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I think my pony has ringworm. How do I tell?
Ringworm in horses is often diagnosed most easily with the application of an iodine solution to the skin. Ringworm lesions typically turn dark blue or black when exposed to iodine, whereas healthy skin turns only slightly darker than normal.
Ringworm may also be diagnosed through examination of microscopic skin scrapings under a microscope, but this method is not perfect. Lesions are typically found on the lower legs and muzzle or facial area in horses, though they can also be found elsewhere on the body or on other animals that share living quarters with your horse.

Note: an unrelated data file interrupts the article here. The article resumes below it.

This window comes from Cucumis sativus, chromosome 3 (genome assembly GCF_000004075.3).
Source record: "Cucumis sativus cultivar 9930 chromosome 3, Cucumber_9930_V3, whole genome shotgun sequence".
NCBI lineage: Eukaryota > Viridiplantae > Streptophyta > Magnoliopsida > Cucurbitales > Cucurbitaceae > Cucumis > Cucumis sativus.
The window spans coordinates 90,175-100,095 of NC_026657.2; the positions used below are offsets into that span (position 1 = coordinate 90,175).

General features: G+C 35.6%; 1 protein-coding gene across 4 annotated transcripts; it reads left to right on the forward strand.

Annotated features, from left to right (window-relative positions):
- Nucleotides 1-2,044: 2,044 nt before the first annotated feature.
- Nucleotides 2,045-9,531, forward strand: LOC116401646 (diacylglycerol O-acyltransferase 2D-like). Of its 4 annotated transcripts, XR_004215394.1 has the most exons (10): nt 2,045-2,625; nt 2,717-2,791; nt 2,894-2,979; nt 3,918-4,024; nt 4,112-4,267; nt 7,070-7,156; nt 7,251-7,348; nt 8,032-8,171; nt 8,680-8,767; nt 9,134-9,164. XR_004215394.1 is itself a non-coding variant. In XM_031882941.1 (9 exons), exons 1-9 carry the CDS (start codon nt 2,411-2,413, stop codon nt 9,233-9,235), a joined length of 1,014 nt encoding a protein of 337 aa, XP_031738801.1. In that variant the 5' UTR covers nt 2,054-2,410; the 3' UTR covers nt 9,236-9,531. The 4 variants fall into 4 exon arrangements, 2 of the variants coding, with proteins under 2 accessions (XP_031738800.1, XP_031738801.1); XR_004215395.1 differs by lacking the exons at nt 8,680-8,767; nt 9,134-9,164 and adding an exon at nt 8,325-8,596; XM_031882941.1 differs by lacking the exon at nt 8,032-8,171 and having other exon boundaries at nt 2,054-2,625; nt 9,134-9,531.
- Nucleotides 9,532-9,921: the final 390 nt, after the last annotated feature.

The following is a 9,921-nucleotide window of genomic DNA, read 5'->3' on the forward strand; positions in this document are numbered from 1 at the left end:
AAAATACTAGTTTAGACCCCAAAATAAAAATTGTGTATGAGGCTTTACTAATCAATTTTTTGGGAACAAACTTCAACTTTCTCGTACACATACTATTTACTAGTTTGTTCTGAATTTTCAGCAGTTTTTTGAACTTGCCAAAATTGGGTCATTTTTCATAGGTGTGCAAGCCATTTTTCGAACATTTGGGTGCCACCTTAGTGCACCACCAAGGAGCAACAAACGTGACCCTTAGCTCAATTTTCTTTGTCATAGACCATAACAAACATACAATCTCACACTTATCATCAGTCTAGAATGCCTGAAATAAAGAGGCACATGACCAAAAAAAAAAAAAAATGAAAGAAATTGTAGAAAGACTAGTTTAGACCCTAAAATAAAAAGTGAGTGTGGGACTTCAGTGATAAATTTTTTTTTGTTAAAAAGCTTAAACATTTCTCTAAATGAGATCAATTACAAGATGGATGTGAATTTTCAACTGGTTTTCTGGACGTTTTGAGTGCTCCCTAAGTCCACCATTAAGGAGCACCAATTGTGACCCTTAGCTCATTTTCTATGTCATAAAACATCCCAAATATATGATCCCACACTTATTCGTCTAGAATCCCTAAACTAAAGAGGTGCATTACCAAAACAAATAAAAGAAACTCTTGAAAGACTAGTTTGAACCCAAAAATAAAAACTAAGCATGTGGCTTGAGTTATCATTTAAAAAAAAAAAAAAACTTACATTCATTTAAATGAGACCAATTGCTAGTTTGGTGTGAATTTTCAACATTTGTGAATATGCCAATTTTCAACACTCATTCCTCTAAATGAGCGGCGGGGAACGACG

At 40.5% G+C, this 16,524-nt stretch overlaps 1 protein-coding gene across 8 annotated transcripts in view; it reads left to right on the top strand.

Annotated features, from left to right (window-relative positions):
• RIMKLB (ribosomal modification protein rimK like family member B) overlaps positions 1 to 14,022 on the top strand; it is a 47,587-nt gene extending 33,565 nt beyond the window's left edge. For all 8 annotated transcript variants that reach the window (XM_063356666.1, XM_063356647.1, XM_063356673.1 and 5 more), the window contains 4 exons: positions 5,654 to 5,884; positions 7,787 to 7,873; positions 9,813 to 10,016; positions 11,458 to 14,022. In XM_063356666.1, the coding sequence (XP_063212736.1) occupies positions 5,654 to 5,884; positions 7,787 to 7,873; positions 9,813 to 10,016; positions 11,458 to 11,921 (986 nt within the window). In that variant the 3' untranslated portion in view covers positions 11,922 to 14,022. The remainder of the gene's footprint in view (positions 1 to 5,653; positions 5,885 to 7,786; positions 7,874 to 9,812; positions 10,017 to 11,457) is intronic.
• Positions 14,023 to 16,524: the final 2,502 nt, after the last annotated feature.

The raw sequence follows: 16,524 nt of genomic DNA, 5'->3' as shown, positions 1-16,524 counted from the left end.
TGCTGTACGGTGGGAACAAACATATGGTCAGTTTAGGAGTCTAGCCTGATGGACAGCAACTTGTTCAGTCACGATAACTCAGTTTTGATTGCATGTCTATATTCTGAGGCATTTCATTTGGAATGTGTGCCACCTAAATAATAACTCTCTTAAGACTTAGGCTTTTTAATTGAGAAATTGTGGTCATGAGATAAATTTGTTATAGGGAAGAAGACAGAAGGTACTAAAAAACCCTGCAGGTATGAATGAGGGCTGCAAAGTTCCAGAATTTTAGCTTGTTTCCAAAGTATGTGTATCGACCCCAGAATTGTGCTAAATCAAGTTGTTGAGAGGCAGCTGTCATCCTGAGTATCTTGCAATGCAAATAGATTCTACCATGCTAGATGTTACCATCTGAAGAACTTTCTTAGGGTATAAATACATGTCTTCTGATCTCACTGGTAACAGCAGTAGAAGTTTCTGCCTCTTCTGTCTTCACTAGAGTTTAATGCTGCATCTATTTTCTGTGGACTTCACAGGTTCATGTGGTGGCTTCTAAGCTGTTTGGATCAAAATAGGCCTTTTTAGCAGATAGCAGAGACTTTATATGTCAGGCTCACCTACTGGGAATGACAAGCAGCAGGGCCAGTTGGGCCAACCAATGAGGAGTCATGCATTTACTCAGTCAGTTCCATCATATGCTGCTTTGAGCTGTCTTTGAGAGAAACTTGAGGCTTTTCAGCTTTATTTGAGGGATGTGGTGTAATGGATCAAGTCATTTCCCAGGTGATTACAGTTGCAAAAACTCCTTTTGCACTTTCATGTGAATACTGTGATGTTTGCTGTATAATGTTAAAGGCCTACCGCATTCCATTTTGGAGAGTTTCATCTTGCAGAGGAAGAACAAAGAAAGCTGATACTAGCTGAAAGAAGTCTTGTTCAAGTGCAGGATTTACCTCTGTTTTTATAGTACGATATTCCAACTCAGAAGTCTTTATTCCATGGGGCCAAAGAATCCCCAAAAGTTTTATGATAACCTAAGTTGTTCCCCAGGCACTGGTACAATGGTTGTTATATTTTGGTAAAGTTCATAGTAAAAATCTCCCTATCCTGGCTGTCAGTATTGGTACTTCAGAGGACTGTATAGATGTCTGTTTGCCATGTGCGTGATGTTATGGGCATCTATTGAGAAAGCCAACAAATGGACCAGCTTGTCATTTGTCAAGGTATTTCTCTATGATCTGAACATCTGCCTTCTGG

Horse manure that contains eggs – particularly eggs that are less than six weeks old – should always be considered suspect for ringworm infection until all other possibilities have been ruled out.
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